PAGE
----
Elongation factor-catalyzed GTP hydrolysis is a key reaction during the ribosomal elongation cycle. Recent crystal structures of G proteins, such as elongation factor G (EF-G) bound to the ribosome, as well as many biochemical studies, provide evidence that the direct interaction of translational GTPases (trGTPases) with the sarcin-ricin loop (SRL) of ribosomal RNA (rRNA) is pivotal for hydrolysis. However, the precise mechanism remains elusive and is intensively debated. Based on the close proximity of the phosphate oxygen of A2662 of the SRL to the supposedly catalytic histidine of EF-G (His87), we probed this interaction by an atomic mutagenesis approach. We individually replaced either of the two nonbridging phosphate oxygens at A2662 with a methyl group by the introduction of a methylphosphonate instead of the natural phosphate in fully functional, reconstituted bacterial ribosomes. Our major finding was that only one of the two resulting diastereomers, the SP methylphosphonate, was compatible with efficient GTPase activation on EF-G. The same trend was observed for a second trGTPase, namely EF4 (LepA). In addition, we provide evidence that the negative charge of the A2662 phosphate group must be retained for uncompromised activity in GTP hydrolysis. In summary, our data strongly corroborate that the nonbridging proSP phosphate oxygen at the A2662 of the SRL is critically involved in the activation of GTP hydrolysis. A mechanistic scenario is supported in which positioning of the catalytically active, protonated His87 through electrostatic interactions with the A2662 phosphate group and H-bond networks are key features of ribosome-triggered activation of trGTPases. PMID:25941362

  2. Noncanonical Myo9b-RhoGAP Accelerates RhoA GTP Hydrolysis by a Dual-Arginine-Finger Mechanism.

    PubMed

    Yi, Fengshuang; Kong, Ruirui; Ren, Jinqi; Zhu, Li; Lou, Jizhong; Wu, Jane Y; Feng, Wei

    2016-07-31

    The GTP hydrolysis activities of Rho GTPases are stimulated by GTPase-activating proteins (GAPs), which contain a RhoGAP domain equipped with a characteristic arginine finger and an auxiliary asparagine for catalysis. However, the auxiliary asparagine is missing in the RhoGAP domain of Myo9b (Myo9b-RhoGAP), a unique motorized RhoGAP that specifically targets RhoA for controlling cell motility. Here, we determined the structure of Myo9b-RhoGAP in complex with GDP-bound RhoA and magnesium fluoride. Unexpectedly, Myo9b-RhoGAP contains two arginine fingers at its catalytic site. The first arginine finger resembles the one within the canonical RhoGAP domains and inserts into the nucleotide-binding pocket of RhoA, whereas the second arginine finger anchors the Switch I loop of RhoA and interacts with the nucleotide, stabilizing the transition state of GTP hydrolysis and compensating for the lack of the asparagine. Mutating either of the two arginine fingers impaired the catalytic activity of Myo9b-RhoGAP and affected the Myo9b-mediated cell migration. Our data indicate that Myo9b-RhoGAP accelerates RhoA GTP hydrolysis by a previously unknown dual-arginine-finger mechanism, which may be shared by other noncanonical RhoGAP domains lacking the auxiliary asparagine. PMID:27363609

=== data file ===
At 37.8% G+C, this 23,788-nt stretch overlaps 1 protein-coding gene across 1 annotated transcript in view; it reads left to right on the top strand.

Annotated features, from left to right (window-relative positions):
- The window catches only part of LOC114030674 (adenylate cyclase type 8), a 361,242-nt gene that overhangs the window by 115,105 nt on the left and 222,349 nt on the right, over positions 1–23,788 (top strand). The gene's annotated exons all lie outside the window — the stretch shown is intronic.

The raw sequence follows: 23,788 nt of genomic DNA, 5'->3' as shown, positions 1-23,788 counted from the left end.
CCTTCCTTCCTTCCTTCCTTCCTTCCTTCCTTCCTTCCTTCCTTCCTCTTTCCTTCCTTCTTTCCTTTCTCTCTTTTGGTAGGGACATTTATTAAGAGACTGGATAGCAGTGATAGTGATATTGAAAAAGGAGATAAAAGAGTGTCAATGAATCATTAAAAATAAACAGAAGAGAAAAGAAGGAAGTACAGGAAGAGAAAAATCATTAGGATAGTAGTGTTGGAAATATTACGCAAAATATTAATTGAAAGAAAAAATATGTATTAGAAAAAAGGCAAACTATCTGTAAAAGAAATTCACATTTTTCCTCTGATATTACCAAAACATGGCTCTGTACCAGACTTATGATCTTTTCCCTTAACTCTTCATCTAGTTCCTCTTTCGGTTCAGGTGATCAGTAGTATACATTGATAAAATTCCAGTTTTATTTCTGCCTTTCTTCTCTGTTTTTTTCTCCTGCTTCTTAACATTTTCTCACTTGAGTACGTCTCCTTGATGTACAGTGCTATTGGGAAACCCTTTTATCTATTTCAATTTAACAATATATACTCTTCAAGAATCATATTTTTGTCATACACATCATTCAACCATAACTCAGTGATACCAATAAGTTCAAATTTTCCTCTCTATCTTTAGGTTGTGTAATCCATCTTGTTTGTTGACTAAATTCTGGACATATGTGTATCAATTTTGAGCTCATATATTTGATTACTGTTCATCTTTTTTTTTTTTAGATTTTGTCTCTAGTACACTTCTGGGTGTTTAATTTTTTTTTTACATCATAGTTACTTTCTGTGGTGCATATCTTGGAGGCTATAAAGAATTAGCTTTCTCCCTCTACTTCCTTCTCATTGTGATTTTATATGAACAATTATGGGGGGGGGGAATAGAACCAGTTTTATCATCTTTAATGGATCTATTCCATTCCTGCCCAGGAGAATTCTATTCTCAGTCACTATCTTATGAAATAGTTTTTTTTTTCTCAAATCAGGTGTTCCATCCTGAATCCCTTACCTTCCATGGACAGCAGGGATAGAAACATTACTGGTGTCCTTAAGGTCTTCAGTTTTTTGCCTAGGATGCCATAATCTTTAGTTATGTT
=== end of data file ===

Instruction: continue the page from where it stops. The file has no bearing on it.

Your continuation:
3. Exploring potassium-dependent GTP hydrolysis in TEES family GTPases.

    PubMed

    Rafay, Abu; Majumdar, Soneya; Prakash, Balaji

    2012-01-01

    GTPases are important regulatory proteins that hydrolyze GTP to GDP. A novel GTP-hydrolysis mechanism is employed by MnmE, YqeH and FeoB, where a potassium ion plays a role analogous to the Arginine finger of the Ras-RasGAP system, to accelerate otherwise slow GTP hydrolysis rates. In these proteins, two conserved asparagines and a 'K-loop' present in switch-I, were suggested as attributes of GTPases employing a K(+)-mediated mechanism. Based on their conservation, a similar mechanism was suggested for TEES family GTPases. Recently, in Dynamin, Fzo1 and RbgA, which also conserve these attributes, a similar mechanism was shown to be operative. Here, we probe K(+)-activated GTP hydrolysis in TEES (TrmE-Era-EngA-YihA-Septin) GTPases - Era, EngB and the two contiguous G-domains, GD1 and GD2 of YphC (EngA homologue) - and also in HflX, another GTPase that also conserves the same attributes. While GD1-YphC and Era exhibit a K(+)-mediated activation of GTP hydrolysis, surprisingly GD2-YphC, EngB and HflX do not. Therefore, the attributes identified thus far, do not necessarily predict a K(+)-mechanism in GTPases and hence warrant extensive structural investigations. PMID:23650596

  4. Steady-state theory of the interference of GTP hydrolysis in the mechanism of microtubule assembly.

    PubMed Central

    Hill, T L; Carlier, M F

    1983-01-01

    A model is presented for the interference of GTP hydrolysis in the mechanism of microtubule assembly. This model is suggested by previous results showing that both GTP and GDP are present at microtubule ends because of GTP hydrolysis and that tubulin does not bind to a GDP-bound end. The analytical theory developed here is aimed at calculation of the steady-state subunit flux at one end of the polymer. The GTP/GDP features just mentioned result in a nonlinear plot of the flux versus tubulin concentration. Microtubules are predicted to exhibit a different kinetic behavior below and above the critical concentration, which can be considered as a transition between two regimes. PMID:6580643

  5. EF-G Activation by Phosphate Analogs.

    PubMed

    Salsi, Enea; Farah, Elie; Ermolenko, Dmitri N

    2016-05-22